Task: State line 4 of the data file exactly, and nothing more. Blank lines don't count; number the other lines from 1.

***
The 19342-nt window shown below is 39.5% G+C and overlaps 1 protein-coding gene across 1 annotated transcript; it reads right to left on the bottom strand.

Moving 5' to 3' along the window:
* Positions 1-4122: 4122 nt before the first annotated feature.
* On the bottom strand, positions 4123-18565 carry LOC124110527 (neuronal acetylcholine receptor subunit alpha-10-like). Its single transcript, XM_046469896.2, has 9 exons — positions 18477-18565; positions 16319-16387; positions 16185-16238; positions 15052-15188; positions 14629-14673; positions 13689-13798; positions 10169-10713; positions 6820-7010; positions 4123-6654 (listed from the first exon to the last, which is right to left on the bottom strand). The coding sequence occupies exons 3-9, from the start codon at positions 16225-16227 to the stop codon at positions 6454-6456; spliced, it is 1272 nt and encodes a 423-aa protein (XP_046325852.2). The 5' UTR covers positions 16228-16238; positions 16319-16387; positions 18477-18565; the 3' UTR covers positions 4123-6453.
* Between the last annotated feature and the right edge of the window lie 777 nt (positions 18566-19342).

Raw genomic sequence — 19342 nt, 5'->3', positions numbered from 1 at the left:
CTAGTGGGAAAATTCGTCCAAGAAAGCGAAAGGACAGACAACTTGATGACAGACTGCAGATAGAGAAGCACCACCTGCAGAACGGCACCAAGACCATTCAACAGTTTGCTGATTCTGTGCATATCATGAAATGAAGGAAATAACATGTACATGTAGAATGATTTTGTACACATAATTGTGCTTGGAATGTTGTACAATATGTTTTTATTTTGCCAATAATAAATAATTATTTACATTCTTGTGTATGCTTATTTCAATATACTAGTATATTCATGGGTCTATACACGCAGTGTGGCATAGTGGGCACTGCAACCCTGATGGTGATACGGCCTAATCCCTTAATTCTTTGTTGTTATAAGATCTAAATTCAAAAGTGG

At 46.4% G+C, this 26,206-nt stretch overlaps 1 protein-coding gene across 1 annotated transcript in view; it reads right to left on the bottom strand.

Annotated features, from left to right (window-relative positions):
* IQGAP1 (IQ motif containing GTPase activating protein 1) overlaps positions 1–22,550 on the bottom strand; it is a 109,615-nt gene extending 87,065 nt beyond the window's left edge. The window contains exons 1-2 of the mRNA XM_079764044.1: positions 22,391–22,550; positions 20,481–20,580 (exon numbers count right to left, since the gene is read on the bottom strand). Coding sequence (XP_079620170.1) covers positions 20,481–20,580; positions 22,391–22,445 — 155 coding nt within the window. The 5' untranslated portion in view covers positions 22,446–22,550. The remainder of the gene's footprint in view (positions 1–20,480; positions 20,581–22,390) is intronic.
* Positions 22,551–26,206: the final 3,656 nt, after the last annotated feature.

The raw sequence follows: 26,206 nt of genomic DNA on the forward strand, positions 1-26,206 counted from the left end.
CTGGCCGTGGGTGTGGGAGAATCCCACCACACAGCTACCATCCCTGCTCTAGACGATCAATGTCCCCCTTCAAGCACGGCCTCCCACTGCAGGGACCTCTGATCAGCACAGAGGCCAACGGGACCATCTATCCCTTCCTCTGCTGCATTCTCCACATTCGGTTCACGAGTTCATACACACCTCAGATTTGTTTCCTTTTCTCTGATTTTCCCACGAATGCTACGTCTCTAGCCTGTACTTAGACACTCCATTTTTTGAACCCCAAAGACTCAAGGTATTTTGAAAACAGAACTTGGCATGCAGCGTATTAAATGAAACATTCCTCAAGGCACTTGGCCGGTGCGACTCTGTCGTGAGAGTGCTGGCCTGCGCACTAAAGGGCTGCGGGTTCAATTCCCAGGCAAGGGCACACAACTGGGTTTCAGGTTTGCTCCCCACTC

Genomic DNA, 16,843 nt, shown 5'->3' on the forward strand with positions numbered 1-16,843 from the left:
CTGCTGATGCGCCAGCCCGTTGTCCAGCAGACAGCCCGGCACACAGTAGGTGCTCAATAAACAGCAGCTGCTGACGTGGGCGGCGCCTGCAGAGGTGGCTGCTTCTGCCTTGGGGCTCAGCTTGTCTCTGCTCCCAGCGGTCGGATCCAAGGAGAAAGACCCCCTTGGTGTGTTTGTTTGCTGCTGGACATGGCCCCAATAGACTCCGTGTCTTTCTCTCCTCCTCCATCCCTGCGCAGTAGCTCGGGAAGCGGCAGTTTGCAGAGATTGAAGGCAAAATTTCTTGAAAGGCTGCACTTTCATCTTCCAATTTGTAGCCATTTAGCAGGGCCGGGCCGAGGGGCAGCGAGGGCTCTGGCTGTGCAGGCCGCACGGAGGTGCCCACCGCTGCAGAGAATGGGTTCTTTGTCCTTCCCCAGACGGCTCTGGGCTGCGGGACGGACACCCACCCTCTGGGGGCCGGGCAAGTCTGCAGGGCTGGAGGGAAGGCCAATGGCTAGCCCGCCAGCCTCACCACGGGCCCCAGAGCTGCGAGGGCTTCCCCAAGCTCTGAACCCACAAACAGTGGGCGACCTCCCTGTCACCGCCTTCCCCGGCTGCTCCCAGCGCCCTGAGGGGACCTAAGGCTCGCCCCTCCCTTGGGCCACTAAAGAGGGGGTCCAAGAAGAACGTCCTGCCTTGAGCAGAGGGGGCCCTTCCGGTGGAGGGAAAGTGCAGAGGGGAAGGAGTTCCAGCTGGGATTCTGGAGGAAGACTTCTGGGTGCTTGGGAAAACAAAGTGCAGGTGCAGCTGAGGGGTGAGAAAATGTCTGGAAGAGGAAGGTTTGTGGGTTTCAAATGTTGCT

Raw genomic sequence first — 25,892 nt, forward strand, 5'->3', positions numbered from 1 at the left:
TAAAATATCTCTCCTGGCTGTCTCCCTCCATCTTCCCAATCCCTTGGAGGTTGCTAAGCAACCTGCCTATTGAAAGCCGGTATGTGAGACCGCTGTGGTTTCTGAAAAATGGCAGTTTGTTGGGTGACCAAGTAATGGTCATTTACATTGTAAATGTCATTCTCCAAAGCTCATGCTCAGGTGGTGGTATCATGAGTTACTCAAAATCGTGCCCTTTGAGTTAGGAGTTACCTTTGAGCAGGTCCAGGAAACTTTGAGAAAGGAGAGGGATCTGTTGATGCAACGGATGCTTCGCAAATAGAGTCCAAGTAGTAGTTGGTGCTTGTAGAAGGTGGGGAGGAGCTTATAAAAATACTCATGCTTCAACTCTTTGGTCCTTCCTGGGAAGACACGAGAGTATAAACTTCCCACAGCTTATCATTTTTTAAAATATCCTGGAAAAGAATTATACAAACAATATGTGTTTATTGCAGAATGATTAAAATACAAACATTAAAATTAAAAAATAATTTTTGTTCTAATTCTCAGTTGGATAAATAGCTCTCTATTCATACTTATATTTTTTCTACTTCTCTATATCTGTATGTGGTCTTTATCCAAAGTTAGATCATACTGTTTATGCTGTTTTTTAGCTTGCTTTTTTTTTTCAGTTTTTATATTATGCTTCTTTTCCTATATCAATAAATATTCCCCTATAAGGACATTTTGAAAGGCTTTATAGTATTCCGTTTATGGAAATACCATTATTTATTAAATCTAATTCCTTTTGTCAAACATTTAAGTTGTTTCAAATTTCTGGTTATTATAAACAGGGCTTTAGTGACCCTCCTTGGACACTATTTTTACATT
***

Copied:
* On the bottom strand, positions 4123-18565 carry LOC124110527 (neuronal acetylcholine receptor subunit alpha-10-like). Its single transcript, XM_046469896.2, has 9 exons — positions 18477-18565; positions 16319-16387; positions 16185-16238; positions 15052-15188; positions 14629-14673; positions 13689-13798; positions 10169-10713; positions 6820-7010; positions 4123-6654 (listed from the first exon to the last, which is right to left on the bottom strand). The coding sequence occupies exons 3-9, from the start codon at positions 16225-16227 to the stop codon at positions 6454-6456; spliced, it is 1272 nt and encodes a 423-aa protein (XP_046325852.2). The 5' UTR covers positions 16228-16238; positions 16319-16387; positions 18477-18565; the 3' UTR covers positions 4123-6453.